NBA Free Agency: Joe Johnson Accepts Atlanta's Offer, Hawks Will Regret Move

John Boller@jboll0327Correspondent IJuly 5, 2010

ORLANDO, FL - MAY 04:  (L to R) Josh Smith #5, Mike Bibby #10 and Joe Johnson #2 of the Atlanta Hawks sit on the bench and watch the fourth quarter against the Orlando Magic in Game One of the Eastern Conference Semifinals during the 2010 NBA Playoffs at Amway Arena on May 4, 2010 in Orlando, Florida. The Magic defeated the Hawks 114-71. NOTE TO USER: User expressly acknowledges and agrees that, by downloading and/or using this Photograph, user is consenting to the terms and conditions of the Getty Images License Agreement.  (Photo by Doug Benc/Getty Images)
Doug Benc/Getty Images

$119 million is $119 million.

This was the best offer Joe Johnson could get from any NBA team, and he will now have the chance to try and finish what he and the Hawks have been building in Atlanta.

But what does accepting the offer say about Johnson?

Simply put, it says that Johnson just really isn’t worth it.

Johnson was supposed to wait and see what the other free agents (LeBron, Wade, Stoudemire, and Bosh) would do before making his decision.

However, Johnson couldn’t wait. His agent, Arn Tellem, confirmed to the Associated Press that Johnson isn’t going anywhere.

Tellem told the AP that Joe was very impressed by the team’s commitment to him with the offer they made, and their continued commitment to pursue a championship.

But here is what I think happened.

After his dreadful performance in the playoffs, I really think teams just didn’t want Joe, unless he could be coupled with Wade or James. No team wanted to give Johnson a max offer because he doesn’t deserve a max offer.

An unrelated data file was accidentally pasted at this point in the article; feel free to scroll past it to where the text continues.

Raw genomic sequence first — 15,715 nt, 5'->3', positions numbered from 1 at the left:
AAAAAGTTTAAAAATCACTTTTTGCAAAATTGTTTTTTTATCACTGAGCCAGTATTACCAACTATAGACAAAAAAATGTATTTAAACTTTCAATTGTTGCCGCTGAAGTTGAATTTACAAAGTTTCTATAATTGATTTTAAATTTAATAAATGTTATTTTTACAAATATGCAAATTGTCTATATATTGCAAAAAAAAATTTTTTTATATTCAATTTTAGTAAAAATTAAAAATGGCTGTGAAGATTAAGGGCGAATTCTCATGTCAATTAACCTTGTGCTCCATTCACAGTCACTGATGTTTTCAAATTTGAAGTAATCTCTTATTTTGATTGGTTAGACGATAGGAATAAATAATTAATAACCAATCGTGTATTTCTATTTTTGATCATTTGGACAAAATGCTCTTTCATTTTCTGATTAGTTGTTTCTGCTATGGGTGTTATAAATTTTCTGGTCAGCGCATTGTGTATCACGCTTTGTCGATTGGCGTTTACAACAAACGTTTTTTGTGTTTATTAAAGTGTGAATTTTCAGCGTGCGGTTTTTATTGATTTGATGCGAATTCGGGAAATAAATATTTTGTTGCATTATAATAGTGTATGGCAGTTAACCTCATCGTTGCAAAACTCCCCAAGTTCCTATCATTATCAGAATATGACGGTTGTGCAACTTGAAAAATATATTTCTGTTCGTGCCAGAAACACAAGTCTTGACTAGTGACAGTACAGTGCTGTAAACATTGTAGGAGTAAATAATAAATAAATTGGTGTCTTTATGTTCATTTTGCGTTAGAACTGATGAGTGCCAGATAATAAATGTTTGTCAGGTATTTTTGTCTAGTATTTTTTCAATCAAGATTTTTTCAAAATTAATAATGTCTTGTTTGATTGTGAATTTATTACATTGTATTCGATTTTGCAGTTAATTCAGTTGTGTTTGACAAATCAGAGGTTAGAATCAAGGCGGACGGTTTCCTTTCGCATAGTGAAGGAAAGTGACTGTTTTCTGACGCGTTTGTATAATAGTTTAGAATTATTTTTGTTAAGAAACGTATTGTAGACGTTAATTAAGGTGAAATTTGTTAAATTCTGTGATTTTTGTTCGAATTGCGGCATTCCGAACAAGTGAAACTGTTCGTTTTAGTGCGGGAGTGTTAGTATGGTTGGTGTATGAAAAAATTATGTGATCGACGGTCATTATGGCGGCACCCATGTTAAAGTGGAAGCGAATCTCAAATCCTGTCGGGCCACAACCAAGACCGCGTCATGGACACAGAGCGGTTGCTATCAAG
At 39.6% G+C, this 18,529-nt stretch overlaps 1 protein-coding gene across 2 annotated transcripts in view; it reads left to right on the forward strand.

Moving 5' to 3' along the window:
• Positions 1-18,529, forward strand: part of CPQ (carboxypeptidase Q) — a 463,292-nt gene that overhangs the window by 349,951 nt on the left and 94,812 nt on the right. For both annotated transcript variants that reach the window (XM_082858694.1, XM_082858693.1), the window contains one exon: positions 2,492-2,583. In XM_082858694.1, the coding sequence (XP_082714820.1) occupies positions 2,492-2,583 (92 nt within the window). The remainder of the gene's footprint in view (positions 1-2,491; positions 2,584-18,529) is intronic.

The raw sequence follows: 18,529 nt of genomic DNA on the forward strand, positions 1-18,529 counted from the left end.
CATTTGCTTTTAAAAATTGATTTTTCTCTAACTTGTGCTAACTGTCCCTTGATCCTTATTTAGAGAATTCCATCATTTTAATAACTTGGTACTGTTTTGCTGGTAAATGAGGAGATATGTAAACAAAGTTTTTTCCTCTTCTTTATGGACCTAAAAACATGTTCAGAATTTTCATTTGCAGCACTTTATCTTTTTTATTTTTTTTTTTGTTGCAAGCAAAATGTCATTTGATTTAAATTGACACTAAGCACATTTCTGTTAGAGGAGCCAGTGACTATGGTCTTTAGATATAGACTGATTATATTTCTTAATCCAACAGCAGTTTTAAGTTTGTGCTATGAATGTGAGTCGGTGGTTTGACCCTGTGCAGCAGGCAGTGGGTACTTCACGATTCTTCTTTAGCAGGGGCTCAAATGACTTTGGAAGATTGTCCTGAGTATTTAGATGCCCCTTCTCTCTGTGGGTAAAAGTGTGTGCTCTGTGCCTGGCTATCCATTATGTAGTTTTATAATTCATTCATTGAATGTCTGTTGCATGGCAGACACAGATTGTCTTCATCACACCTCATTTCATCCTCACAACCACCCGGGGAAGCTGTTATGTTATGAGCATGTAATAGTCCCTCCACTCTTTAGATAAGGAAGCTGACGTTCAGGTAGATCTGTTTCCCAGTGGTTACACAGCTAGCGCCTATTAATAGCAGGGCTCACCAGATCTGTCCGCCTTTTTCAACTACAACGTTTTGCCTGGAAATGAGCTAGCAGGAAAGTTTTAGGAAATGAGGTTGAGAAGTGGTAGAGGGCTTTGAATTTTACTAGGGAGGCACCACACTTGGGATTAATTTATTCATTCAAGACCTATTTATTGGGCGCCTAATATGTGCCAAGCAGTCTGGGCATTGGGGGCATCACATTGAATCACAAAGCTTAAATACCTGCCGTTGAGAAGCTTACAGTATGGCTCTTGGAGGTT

With James and Wade taking their time in making their decisions, it became clear that Johnson is not enough of an influence on the two of them, and he could have been left as the number one with the Knicks or the Bulls.

Video Play Button
Videos you might like

We all witnessed how Johnson works. He's a great regular season player, but has no heart in the playoffs.

If you are the Hawks, however, having Johnson as the number one seems to fit fine in Atlanta.

Sure, it will be fine to overpay Johnson, who is already 29, for the next six years. It will be fine to sit and watch as the current Hawks roster blows up in the playoffs.

Johnson and Josh Smith will cost the Hawks $30 million alone next season, and that total gets even more expensive in the years to come.

Smith will make $11.6 million next year, $12.4 million in 2011, and $13.2 million in 2012. Jamal Crawford will also make over $10 million, meaning three players will account for $40 million of the Hawks total payroll. And not a single one of them is an elite NBA performer.

To make matters worse, the real thing Atlanta needs, a true center, is no longer an option for the Hawks. All of their money is tied up in guards and a forward that can’t shoot.

I understand that Smith is one of the league’s most exciting players, and Johnson and Crawford can light up the scoreboard, but those qualities don't win rings. There has to be something else as well.

Larry Drew's position as the new head coach doesn’t give me much hope, either. He was Mike Woodson’s assistant. What could Drew bring that is different from Woodson? It’s his first year as a head coach.

I just find it hard to believe that there was no other option out there for Atlanta besides Johnson.

There had to have been a sign-and-trade that would allow Atlanta to get back a scorer and a big man. With those pieces, we could compete against Dwight Howard and the Orlando Magic in May and June.

This is just the latest example of how the Hawks’ front office wants to appear to be building a title contender, rather than actually trying to win one.